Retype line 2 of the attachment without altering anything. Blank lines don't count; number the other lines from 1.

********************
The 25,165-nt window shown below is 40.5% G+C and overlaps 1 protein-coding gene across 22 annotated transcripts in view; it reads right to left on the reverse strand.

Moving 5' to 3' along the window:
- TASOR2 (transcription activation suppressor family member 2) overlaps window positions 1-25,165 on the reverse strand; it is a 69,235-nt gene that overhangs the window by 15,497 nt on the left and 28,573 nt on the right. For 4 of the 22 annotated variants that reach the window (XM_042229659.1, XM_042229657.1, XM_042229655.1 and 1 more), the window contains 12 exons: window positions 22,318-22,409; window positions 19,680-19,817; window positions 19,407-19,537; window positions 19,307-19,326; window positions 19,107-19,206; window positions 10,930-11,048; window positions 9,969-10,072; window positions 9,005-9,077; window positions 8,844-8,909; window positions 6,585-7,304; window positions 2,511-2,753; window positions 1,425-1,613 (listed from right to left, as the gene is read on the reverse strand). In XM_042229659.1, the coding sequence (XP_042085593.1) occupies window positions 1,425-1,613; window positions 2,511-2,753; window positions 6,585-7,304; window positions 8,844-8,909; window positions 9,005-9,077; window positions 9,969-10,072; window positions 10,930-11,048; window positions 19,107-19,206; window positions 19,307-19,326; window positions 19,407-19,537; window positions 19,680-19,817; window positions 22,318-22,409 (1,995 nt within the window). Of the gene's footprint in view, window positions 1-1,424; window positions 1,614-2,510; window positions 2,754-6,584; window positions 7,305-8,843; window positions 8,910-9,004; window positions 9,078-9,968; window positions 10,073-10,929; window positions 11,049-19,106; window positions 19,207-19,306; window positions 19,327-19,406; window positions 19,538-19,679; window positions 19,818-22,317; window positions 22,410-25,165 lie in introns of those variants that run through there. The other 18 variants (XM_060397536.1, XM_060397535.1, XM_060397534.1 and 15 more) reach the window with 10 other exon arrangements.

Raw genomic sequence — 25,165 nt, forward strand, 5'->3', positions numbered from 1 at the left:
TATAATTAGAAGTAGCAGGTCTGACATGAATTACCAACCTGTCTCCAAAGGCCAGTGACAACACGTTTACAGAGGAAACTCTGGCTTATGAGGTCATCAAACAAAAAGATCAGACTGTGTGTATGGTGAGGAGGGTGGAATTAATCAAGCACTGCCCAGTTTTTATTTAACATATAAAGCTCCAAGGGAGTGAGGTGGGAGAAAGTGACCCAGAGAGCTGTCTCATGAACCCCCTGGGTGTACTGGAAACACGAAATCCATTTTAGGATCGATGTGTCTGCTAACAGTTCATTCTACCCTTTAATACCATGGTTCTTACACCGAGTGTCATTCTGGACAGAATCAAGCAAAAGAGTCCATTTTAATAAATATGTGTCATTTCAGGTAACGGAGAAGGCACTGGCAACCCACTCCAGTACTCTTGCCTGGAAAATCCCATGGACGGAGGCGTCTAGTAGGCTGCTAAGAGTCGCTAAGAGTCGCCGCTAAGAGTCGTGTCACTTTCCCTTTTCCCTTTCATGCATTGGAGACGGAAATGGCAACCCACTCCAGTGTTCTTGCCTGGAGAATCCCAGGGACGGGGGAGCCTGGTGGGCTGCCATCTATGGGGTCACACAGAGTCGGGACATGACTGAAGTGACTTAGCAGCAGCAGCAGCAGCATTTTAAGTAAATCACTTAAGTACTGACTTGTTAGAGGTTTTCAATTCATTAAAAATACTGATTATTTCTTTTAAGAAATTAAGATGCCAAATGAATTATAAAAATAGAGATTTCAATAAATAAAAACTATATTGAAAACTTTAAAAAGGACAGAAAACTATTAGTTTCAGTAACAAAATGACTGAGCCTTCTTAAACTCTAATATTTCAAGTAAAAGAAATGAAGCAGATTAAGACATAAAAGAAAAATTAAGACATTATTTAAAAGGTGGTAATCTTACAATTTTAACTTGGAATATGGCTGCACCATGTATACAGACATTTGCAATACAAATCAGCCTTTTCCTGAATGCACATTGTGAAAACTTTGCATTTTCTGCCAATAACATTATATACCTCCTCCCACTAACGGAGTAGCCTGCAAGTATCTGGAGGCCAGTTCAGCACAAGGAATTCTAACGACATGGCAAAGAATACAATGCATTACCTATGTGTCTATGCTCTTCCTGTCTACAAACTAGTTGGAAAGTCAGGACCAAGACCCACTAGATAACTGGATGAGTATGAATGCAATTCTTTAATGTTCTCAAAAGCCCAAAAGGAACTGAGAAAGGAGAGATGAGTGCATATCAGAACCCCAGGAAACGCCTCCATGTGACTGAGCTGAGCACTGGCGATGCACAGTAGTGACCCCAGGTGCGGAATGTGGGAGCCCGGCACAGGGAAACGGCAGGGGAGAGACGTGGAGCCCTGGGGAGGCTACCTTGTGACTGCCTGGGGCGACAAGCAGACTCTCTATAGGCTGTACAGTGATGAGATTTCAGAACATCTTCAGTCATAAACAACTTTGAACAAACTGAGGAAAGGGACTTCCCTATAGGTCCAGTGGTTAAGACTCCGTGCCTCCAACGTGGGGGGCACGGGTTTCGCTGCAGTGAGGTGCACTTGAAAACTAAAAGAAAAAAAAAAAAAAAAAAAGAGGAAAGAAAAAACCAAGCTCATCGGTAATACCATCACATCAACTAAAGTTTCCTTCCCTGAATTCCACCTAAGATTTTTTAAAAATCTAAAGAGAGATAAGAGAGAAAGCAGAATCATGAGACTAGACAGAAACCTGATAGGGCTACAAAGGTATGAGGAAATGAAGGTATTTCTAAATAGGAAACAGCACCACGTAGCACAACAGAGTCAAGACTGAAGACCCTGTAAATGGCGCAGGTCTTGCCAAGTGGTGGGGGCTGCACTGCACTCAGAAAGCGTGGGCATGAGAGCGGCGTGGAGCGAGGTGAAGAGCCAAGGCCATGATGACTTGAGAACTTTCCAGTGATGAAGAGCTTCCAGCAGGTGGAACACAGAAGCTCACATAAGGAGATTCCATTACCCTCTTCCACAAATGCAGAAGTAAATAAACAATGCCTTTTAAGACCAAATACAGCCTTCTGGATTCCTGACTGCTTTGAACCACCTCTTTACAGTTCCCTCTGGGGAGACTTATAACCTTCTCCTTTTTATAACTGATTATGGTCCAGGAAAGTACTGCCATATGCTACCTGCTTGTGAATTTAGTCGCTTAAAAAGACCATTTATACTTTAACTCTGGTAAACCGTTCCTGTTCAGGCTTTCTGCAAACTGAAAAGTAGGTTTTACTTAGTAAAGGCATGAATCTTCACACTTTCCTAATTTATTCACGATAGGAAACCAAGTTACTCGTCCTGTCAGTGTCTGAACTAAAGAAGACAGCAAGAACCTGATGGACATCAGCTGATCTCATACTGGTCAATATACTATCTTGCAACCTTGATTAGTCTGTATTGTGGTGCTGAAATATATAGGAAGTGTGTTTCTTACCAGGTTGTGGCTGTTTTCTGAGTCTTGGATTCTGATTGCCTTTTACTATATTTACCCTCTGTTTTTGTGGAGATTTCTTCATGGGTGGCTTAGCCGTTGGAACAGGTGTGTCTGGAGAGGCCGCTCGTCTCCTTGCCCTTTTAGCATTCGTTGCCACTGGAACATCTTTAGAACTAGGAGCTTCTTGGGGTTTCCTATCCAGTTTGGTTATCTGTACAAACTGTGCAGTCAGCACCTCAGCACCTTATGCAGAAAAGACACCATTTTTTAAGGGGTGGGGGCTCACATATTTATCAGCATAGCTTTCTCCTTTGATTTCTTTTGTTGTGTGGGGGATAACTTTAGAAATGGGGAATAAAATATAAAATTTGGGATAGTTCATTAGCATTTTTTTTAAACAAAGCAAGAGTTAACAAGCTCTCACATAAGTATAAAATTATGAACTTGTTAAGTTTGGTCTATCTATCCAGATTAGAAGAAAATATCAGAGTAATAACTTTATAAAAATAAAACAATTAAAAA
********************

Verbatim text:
Moving 5' to 3' along the window: